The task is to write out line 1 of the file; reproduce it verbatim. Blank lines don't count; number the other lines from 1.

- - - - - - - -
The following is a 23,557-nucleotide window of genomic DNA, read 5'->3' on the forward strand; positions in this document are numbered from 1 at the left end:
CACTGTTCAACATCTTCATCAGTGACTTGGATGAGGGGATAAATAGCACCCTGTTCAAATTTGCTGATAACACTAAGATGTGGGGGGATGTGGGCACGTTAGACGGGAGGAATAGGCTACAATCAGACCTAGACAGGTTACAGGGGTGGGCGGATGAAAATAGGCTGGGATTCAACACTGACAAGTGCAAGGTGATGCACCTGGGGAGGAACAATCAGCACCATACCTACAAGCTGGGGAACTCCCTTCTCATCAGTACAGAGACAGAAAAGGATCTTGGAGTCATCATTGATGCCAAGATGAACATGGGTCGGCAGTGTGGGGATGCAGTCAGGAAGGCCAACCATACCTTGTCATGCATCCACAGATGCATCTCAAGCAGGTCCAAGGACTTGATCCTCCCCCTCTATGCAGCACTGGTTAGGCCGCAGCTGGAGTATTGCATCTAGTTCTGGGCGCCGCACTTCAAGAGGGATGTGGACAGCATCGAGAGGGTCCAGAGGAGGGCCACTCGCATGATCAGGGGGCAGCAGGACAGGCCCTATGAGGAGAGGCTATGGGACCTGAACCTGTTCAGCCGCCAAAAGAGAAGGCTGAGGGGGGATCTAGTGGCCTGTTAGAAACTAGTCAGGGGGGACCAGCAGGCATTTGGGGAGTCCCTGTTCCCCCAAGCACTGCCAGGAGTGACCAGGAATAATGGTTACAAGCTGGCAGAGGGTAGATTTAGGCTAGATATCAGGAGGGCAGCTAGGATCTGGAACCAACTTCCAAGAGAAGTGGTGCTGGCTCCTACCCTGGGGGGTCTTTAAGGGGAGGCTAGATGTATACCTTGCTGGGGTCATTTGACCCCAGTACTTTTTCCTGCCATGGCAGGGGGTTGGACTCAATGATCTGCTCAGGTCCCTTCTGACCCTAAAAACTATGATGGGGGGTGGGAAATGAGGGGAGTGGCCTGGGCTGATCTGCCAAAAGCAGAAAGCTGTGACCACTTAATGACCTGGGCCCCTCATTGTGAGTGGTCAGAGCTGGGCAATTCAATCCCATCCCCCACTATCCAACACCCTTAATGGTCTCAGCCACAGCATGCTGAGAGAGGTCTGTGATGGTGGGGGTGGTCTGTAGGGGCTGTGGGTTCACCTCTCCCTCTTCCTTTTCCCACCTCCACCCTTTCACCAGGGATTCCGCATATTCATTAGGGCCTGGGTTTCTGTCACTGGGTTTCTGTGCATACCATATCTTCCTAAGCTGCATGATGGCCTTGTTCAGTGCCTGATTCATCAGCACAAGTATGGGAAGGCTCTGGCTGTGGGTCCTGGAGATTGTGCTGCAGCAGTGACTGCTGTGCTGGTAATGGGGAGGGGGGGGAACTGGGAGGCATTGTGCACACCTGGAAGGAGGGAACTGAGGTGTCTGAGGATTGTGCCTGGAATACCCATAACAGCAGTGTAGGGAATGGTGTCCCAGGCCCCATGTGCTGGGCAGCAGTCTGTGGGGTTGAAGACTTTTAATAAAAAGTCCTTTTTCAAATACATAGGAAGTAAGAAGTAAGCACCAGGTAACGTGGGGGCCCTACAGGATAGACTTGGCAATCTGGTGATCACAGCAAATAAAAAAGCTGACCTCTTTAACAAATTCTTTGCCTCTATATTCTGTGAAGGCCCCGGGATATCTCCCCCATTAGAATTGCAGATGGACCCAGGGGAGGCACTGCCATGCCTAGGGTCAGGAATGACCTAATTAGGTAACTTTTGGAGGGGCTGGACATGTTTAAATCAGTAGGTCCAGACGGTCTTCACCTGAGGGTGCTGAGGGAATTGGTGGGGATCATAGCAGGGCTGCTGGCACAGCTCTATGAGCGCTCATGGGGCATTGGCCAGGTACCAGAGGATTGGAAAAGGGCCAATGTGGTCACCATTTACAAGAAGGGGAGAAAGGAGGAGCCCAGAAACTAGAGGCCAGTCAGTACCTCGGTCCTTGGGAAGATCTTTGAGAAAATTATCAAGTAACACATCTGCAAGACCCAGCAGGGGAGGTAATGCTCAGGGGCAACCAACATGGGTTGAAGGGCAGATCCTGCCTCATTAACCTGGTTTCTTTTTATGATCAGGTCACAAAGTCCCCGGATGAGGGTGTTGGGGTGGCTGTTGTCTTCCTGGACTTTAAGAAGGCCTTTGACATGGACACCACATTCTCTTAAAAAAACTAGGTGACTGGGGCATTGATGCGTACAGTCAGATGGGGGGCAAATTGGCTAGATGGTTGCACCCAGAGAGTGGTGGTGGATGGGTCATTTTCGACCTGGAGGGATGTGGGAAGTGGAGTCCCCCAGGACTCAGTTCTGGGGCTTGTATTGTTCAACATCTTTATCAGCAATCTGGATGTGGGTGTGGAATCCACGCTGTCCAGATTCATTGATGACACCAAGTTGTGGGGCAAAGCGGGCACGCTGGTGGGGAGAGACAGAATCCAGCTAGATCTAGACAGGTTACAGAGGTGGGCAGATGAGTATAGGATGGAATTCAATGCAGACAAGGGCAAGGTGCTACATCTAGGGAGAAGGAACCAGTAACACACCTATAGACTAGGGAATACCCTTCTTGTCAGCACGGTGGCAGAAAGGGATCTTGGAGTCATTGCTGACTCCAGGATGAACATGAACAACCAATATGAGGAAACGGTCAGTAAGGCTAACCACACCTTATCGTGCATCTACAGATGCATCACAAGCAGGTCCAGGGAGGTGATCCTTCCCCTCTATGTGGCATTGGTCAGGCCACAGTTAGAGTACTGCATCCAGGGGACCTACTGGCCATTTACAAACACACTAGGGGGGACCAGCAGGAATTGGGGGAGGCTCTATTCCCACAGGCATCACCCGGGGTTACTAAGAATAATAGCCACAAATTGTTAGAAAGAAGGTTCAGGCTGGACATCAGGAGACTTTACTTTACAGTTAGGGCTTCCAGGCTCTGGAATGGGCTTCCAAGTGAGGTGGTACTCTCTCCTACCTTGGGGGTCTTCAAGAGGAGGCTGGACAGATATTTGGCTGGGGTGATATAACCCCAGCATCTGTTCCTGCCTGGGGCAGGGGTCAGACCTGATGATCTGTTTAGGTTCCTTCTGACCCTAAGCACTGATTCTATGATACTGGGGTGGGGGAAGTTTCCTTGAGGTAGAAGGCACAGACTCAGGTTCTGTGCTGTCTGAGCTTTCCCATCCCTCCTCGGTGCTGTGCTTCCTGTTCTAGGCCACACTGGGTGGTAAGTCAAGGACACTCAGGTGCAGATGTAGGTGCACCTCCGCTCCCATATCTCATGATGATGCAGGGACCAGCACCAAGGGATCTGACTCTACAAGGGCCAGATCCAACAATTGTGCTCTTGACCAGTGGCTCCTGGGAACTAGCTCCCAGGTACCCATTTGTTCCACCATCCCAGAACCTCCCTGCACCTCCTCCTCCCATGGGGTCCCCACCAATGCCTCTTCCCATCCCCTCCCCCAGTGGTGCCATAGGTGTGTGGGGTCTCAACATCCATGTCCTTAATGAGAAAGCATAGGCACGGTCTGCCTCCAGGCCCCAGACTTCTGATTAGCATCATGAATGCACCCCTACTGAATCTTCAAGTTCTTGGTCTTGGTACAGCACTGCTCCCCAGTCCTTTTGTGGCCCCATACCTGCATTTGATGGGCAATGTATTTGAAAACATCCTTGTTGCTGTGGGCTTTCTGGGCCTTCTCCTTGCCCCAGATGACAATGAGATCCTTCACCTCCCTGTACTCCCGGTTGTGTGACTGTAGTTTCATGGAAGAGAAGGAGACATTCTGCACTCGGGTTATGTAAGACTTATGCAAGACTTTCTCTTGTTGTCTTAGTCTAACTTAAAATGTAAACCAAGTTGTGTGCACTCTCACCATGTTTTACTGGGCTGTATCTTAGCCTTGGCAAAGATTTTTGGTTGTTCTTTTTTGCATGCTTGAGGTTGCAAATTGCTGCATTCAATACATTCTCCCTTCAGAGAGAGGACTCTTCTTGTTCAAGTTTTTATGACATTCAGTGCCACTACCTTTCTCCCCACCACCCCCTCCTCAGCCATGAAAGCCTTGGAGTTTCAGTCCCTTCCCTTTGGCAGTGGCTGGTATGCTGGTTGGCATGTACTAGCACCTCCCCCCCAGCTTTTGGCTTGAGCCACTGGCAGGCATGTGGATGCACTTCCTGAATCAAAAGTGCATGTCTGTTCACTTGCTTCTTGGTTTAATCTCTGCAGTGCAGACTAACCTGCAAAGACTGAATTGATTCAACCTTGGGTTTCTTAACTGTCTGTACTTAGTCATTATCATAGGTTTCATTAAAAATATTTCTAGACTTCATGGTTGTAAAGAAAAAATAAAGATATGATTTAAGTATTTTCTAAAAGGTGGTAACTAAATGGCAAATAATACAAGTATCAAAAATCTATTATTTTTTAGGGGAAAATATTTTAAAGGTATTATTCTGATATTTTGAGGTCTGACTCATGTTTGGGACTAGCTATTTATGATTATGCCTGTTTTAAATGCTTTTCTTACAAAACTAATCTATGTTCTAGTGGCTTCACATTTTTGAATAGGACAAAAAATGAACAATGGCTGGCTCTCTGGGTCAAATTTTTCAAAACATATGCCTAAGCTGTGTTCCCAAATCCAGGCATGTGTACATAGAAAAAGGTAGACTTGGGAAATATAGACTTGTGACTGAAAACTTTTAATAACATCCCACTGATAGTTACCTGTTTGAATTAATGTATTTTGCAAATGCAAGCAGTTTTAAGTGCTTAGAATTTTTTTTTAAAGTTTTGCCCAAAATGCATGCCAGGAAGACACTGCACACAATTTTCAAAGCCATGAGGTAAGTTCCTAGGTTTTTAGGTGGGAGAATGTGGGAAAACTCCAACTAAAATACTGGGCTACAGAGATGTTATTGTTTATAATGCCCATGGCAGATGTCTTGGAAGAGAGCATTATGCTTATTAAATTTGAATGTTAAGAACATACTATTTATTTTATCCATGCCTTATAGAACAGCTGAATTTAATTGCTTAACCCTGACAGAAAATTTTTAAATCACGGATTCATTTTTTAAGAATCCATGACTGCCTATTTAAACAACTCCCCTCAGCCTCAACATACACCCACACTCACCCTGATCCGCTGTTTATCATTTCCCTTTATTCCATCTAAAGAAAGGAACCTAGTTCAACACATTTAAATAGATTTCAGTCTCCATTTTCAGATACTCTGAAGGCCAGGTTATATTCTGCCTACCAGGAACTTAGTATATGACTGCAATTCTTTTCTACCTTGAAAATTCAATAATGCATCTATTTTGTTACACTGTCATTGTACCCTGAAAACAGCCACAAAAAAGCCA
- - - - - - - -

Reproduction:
The following is a 23,557-nucleotide window of genomic DNA, read 5'->3' on the forward strand; positions in this document are numbered from 1 at the left end: